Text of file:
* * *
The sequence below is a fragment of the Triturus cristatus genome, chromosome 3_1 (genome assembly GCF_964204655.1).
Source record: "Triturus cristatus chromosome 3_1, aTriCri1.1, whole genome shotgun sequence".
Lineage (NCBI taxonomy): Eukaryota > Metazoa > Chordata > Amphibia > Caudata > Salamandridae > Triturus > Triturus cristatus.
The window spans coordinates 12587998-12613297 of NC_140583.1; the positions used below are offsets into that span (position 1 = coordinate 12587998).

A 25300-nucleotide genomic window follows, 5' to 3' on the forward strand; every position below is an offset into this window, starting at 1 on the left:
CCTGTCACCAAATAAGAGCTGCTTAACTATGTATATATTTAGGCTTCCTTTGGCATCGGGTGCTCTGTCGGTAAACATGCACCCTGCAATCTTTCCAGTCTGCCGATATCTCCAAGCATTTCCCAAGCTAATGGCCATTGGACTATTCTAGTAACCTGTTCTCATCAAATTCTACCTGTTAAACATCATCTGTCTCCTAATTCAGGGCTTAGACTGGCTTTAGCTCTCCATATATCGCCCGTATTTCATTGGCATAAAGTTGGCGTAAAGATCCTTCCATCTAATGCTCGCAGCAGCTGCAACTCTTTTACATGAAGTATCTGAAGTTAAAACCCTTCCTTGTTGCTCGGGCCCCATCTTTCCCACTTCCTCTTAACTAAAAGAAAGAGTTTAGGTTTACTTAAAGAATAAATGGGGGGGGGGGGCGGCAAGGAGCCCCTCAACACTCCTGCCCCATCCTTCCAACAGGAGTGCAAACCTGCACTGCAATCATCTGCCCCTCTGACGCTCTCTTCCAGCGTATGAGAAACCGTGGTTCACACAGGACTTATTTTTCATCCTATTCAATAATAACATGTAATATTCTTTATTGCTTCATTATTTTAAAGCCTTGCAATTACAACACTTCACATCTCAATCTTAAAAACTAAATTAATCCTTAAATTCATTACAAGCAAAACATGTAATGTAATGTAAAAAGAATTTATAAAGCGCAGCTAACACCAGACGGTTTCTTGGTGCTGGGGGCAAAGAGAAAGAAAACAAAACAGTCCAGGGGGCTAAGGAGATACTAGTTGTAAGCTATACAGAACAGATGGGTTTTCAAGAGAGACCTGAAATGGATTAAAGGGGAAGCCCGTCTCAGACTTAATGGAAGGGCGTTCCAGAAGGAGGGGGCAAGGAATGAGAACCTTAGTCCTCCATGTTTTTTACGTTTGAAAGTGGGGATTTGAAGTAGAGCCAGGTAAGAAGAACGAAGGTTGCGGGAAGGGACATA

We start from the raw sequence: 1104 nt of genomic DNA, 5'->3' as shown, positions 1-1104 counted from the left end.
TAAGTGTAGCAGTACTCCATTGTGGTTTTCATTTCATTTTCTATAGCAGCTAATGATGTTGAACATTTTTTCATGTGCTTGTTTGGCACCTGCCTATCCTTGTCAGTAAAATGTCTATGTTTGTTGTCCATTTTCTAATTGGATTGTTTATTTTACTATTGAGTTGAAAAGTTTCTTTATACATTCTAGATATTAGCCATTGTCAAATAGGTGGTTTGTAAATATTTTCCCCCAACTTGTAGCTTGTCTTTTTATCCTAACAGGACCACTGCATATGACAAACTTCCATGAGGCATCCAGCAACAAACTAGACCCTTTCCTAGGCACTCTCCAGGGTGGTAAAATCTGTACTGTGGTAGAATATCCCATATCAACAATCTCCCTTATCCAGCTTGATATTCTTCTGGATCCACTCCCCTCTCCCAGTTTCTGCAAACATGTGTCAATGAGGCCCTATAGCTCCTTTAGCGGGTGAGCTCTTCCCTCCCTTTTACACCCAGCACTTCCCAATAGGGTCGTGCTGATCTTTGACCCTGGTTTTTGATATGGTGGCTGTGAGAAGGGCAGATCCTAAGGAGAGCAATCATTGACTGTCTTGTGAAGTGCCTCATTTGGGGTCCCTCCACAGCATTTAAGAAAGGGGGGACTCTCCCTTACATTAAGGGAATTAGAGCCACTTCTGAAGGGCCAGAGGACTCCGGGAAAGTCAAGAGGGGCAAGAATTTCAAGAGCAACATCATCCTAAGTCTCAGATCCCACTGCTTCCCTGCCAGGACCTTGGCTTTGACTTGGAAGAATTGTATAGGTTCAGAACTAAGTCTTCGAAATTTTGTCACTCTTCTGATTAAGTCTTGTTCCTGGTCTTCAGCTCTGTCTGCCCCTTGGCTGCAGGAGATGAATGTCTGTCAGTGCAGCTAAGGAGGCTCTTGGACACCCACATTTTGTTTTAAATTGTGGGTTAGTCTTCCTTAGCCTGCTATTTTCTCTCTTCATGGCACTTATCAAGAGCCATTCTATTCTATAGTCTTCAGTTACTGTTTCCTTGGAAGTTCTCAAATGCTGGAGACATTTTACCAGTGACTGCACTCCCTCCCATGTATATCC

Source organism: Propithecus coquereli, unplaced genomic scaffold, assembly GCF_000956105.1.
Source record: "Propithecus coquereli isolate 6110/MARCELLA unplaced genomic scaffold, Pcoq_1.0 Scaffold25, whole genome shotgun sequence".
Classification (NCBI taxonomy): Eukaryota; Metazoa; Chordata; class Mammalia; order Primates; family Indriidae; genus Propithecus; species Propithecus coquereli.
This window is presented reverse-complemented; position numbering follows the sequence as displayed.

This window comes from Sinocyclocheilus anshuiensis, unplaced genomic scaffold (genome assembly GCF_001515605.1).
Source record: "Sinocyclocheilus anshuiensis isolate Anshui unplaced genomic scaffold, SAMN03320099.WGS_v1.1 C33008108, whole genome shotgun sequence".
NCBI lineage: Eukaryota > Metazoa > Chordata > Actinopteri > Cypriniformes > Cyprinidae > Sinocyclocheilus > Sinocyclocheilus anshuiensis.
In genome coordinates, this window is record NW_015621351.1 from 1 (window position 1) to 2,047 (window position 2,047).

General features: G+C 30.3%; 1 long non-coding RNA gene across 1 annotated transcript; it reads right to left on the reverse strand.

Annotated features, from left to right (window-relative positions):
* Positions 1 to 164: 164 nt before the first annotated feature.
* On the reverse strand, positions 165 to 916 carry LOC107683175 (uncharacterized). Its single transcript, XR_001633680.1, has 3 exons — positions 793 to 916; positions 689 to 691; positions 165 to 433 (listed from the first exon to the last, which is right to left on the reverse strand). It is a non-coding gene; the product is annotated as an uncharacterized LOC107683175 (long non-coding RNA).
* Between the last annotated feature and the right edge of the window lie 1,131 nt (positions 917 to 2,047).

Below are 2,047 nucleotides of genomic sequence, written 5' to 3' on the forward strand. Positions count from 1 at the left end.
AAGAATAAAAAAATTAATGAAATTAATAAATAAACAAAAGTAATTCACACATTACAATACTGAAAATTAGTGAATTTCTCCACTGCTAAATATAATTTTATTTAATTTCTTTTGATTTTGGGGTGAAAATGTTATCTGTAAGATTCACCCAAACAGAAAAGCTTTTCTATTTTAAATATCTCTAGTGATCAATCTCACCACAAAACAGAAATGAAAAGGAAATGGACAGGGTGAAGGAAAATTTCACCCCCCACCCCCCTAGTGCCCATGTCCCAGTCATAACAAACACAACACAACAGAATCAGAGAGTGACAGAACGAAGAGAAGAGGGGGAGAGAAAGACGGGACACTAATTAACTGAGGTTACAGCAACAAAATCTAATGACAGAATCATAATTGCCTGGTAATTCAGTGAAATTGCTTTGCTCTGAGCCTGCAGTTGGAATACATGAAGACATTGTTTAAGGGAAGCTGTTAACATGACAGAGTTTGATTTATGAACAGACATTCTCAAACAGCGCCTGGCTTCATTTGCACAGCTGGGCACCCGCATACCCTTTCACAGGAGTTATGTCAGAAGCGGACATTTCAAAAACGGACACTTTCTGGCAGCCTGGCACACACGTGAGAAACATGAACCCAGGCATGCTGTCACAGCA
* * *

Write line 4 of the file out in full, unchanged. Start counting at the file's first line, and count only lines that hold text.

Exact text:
The window spans coordinates 12587998-12613297 of NC_140583.1; the positions used below are offsets into that span (position 1 = coordinate 12587998).